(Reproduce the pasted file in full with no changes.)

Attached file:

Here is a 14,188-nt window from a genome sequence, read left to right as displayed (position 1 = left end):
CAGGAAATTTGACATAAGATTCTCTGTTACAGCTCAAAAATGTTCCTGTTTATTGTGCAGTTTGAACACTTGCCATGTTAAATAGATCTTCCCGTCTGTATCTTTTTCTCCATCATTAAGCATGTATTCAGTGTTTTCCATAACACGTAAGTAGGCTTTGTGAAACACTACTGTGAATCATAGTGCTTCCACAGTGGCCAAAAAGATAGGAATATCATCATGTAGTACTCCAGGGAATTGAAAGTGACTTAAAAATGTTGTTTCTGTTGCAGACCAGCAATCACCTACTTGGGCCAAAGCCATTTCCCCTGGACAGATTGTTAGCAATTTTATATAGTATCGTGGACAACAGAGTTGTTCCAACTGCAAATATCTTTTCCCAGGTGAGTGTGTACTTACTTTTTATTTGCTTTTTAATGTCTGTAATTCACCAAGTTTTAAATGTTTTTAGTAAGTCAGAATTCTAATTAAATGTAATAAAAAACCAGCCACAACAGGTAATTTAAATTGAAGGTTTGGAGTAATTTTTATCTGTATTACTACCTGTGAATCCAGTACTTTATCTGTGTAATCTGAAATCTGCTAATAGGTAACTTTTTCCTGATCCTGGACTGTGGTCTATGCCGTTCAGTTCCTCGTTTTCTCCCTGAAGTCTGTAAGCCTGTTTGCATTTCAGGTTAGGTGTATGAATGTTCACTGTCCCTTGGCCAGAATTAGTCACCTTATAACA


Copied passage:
Here is a 14,188-nt window from a genome sequence, read left to right as displayed (position 1 = left end):
CAGGAAATTTGACATAAGATTCTCTGTTACAGCTCAAAAATGTTCCTGTTTATTGTGCAGTTTGAACACTTGCCATGTTAAATAGATCTTCCCGTCTGTATCTTTTTCTCCATCATTAAGCATGTATTCAGTGTTTTCCATAACACGTAAGTAGGCTTTGTGAAACACTACTGTGAATCATAGTGCTTCCACAGTGGCCAAAAAGATAGGAATATCATCATGTAGTACTCCAGGGAATTGAAAGTGACTTAAAAATGTTGTTTCTGTTGCAGACCAGCAATCACCTACTTGGGCCAAAGCCATTTCCCCTGGACAGATTGTTAGCAATTTTATATAGTATCGTGGACAACAGAGTTGTTCCAACTGCAAATATCTTTTCCCAGGTGAGTGTGTACTTACTTTTTATTTGCTTTTTAATGTCTGTAATTCACCAAGTTTTAAATGTTTTTAGTAAGTCAGAATTCTAATTAAATGTAATAAAAAACCAGCCACAACAGGTAATTTAAATTGAAGGTTTGGAGTAATTTTTATCTGTATTACTACCTGTGAATCCAGTACTTTATCTGTGTAATCTGAAATCTGCTAATAGGTAACTTTTTCCTGATCCTGGACTGTGGTCTATGCCGTTCAGTTCCTCGTTTTCTCCCTGAAGTCTGTAAGCCTGTTTGCATTTCAGGTTAGGTGTATGAATGTTCACTGTCCCTTGGCCAGAATTAGTCACCTTATAACA